Apple is adjusting its supply chain; IKEA suspends operations in Hua stores; Starbucks warns of financial damage; Ford and Toyota stop working on their huge Chinese assembly plants for an additional week.
On Wednesday, British Airways and Air Canada suspended flights to mainland China, with more and more airlines reducing flights to and from China. As Japan prepares for possible shocks, the Fed is “closely watching” changes in the situation. As the world’s largest source of tourism revenue tightens borders, hotels and travel agencies across Asia are watching with anxiety.
The new coronavirus has almost shut down one of the most important growth engines in the world. The Chinese government has done everything possible to delay the spread of the virus. To this end, it extended the national holiday to February 2 and imposed restrictions on road, rail and air transportation.
China was a poor country 40 years ago, and today it is a key part of contemporary global industrial machinery. China alone accounts for about 1/6 of the global economic output and is the world’s largest manufacturing power.
China’s importance goes beyond the scope of its products. Chinese consumers buy more cars and smartphones than any other country. According to data from the World Tourism Organization, Chinese outbound tourists spend $ 258 billion annually, almost twice as much as American tourists.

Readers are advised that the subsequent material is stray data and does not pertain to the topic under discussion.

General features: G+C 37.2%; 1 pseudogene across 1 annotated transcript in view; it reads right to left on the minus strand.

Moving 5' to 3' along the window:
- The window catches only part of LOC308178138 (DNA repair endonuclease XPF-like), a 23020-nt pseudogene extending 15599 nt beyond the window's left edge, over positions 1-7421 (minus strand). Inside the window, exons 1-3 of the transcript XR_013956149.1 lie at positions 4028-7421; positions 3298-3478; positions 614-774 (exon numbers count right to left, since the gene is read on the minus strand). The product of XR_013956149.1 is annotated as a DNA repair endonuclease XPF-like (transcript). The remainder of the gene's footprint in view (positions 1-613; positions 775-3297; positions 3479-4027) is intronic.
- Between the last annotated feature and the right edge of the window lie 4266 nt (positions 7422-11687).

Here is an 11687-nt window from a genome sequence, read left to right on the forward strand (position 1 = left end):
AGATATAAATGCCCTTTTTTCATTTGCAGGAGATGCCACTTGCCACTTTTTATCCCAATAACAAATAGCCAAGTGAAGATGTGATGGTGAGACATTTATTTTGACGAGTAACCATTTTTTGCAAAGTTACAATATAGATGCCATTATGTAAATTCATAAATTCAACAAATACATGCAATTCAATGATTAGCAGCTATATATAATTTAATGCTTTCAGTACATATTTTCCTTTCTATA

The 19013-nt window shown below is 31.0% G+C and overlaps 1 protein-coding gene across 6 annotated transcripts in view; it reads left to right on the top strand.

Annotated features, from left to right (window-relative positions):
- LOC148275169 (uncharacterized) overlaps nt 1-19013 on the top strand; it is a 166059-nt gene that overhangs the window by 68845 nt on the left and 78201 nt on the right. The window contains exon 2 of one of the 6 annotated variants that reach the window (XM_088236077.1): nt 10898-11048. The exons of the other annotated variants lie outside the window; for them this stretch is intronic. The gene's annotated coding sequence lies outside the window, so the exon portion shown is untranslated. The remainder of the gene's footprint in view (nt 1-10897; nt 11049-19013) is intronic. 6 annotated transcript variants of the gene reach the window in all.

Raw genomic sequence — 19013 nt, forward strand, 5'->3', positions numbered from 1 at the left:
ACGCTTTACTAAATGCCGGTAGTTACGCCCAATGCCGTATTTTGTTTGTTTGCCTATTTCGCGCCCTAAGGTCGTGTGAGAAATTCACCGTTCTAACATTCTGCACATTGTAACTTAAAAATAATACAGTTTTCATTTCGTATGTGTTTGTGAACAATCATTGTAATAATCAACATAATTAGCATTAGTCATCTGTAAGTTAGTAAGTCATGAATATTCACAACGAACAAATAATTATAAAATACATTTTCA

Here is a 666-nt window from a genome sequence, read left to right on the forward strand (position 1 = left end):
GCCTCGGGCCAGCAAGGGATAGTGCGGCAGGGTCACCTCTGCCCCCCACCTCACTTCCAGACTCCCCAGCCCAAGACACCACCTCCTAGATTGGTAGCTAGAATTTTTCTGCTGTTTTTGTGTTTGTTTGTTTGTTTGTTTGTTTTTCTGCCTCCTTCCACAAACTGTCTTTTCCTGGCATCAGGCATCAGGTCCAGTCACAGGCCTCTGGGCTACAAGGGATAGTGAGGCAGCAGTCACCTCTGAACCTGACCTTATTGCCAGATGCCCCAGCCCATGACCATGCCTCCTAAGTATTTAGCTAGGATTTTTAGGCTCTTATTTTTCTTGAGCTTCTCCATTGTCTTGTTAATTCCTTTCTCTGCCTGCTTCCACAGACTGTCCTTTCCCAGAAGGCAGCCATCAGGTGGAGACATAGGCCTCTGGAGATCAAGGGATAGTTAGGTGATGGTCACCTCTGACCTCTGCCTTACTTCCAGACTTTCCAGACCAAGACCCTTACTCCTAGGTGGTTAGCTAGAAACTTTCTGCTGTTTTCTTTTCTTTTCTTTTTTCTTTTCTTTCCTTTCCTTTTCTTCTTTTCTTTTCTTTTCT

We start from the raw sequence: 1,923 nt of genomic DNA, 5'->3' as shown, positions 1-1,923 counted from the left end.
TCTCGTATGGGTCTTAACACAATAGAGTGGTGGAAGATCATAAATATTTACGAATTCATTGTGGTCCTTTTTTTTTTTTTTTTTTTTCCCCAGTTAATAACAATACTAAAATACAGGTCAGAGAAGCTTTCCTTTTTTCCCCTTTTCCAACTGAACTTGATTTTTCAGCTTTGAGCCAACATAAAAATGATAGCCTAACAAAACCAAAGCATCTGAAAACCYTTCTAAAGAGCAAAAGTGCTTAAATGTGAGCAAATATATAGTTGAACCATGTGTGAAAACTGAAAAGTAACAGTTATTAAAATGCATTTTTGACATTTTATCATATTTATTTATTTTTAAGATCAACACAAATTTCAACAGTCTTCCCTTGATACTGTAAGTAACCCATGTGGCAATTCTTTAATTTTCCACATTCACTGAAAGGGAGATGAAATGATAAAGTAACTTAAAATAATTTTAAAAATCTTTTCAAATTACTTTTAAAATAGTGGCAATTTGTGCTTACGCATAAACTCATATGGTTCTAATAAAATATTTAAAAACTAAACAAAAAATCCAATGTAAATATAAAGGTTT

China has also become so important to U.S. companies that some members of the Trump administration use dependence on China as a reason to start a trade war two years ago.
In fact, before the start of the trade war, multinational companies were reconsidering their China strategy. China’s labor costs are rising, and local companies are becoming increasingly competitive. Nevertheless, China has a large number of skilled workers, a large road and rail network, and a vast consumer market, and it is not easy to exit China.
As a major transportation hub in the country, Wuhan is particularly attractive to large companies. GM, Honda and Nissan have set up factories here, and many of their suppliers have followed suit. More than a third of France’s total investment in China is in Wuhan.
Companies in other countries are also assessing impact. “If this situation takes longer to calm down, we are concerned about the damage to Japan’s exports, output and corporate profits.” Chinese tourists account for about 30% of Japanese foreign tourists. Chinese companies are major buyers of Japanese-made components such as semiconductors and lenses.